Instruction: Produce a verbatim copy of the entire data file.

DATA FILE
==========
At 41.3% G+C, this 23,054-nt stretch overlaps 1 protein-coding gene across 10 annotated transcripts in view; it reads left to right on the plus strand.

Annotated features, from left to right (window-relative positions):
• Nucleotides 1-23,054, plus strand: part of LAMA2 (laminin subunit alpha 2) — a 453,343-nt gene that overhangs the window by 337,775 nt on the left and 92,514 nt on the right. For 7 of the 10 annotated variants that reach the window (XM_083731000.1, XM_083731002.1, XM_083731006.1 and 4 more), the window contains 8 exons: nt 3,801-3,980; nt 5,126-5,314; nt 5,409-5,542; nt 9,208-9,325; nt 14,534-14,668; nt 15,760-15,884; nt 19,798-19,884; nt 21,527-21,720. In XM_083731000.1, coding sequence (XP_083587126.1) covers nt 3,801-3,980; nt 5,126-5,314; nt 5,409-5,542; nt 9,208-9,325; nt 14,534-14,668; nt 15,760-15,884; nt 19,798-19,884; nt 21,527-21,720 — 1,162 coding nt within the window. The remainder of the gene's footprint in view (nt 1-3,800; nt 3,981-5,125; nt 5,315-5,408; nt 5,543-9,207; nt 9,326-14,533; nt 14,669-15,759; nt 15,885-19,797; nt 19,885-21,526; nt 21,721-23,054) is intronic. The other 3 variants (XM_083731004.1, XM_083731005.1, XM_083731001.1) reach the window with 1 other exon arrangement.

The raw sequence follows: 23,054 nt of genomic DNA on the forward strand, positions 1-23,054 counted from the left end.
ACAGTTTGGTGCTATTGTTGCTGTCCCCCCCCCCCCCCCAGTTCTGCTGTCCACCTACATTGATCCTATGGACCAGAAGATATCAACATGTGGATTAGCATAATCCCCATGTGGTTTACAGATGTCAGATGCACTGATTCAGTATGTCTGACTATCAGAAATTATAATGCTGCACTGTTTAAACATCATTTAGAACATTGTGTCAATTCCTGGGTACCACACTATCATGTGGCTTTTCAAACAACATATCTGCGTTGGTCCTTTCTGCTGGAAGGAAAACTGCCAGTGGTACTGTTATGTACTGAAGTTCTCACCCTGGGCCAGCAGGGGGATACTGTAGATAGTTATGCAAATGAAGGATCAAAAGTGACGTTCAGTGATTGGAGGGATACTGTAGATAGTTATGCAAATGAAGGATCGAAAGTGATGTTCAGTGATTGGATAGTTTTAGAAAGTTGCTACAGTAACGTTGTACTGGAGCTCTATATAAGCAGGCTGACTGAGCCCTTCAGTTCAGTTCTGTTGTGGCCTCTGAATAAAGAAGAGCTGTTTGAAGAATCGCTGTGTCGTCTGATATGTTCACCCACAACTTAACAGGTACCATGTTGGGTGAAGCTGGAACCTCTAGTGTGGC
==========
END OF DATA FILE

At 41.3% G+C, this 23,054-nt stretch overlaps 1 protein-coding gene across 10 annotated transcripts in view; it reads left to right on the plus strand.

Annotated features, from left to right (window-relative positions):
• Nucleotides 1-23,054, plus strand: part of LAMA2 (laminin subunit alpha 2) — a 453,343-nt gene that overhangs the window by 337,775 nt on the left and 92,514 nt on the right. For 7 of the 10 annotated variants that reach the window (XM_083731000.1, XM_083731002.1, XM_083731006.1 and 4 more), the window contains 8 exons: nt 3,801-3,980; nt 5,126-5,314; nt 5,409-5,542; nt 9,208-9,325; nt 14,534-14,668; nt 15,760-15,884; nt 19,798-19,884; nt 21,527-21,720. In XM_083731000.1, coding sequence (XP_083587126.1) covers nt 3,801-3,980; nt 5,126-5,314; nt 5,409-5,542; nt 9,208-9,325; nt 14,534-14,668; nt 15,760-15,884; nt 19,798-19,884; nt 21,527-21,720 — 1,162 coding nt within the window. The remainder of the gene's footprint in view (nt 1-3,800; nt 3,981-5,125; nt 5,315-5,408; nt 5,543-9,207; nt 9,326-14,533; nt 14,669-15,759; nt 15,885-19,797; nt 19,885-21,526; nt 21,721-23,054) is intronic. The other 3 variants (XM_083731004.1, XM_083731005.1, XM_083731001.1) reach the window with 1 other exon arrangement.

The raw sequence follows: 23,054 nt of genomic DNA on the forward strand, positions 1-23,054 counted from the left end.
ACAGTTTGGTGCTATTGTTGCTGTCCCCCCCCCCCCCCCAGTTCTGCTGTCCACCTACATTGATCCTATGGACCAGAAGATATCAACATGTGGATTAGCATAATCCCCATGTGGTTTACAGATGTCAGATGCACTGATTCAGTATGTCTGACTATCAGAAATTATAATGCTGCACTGTTTAAACATCATTTAGAACATTGTGTCAATTCCTGGGTACCACACTATCATGTGGCTTTTCAAACAACATATCTGCGTTGGTCCTTTCTGCTGGAAGGAAAACTGCCAGTGGTACTGTTATGTACTGAAGTTCTCACCCTGGGCCAGCAGGGGGATACTGTAGATAGTTATGCAAATGAAGGATCAAAAGTGACGTTCAGTGATTGGAGGGATACTGTAGATAGTTATGCAAATGAAGGATCGAAAGTGATGTTCAGTGATTGGATAGTTTTAGAAAGTTGCTACAGTAACGTTGTACTGGAGCTCTATATAAGCAGGCTGACTGAGCCCTTCAGTTCAGTTCTGTTGTGGCCTCTGAATAAAGAAGAGCTGTTTGAAGAATCGCTGTGTCGTCTGATATGTTCACCCACAACTTAACAGGTACCATGTTGGGTGAAGCTGGAACCTCTAGTGTGGC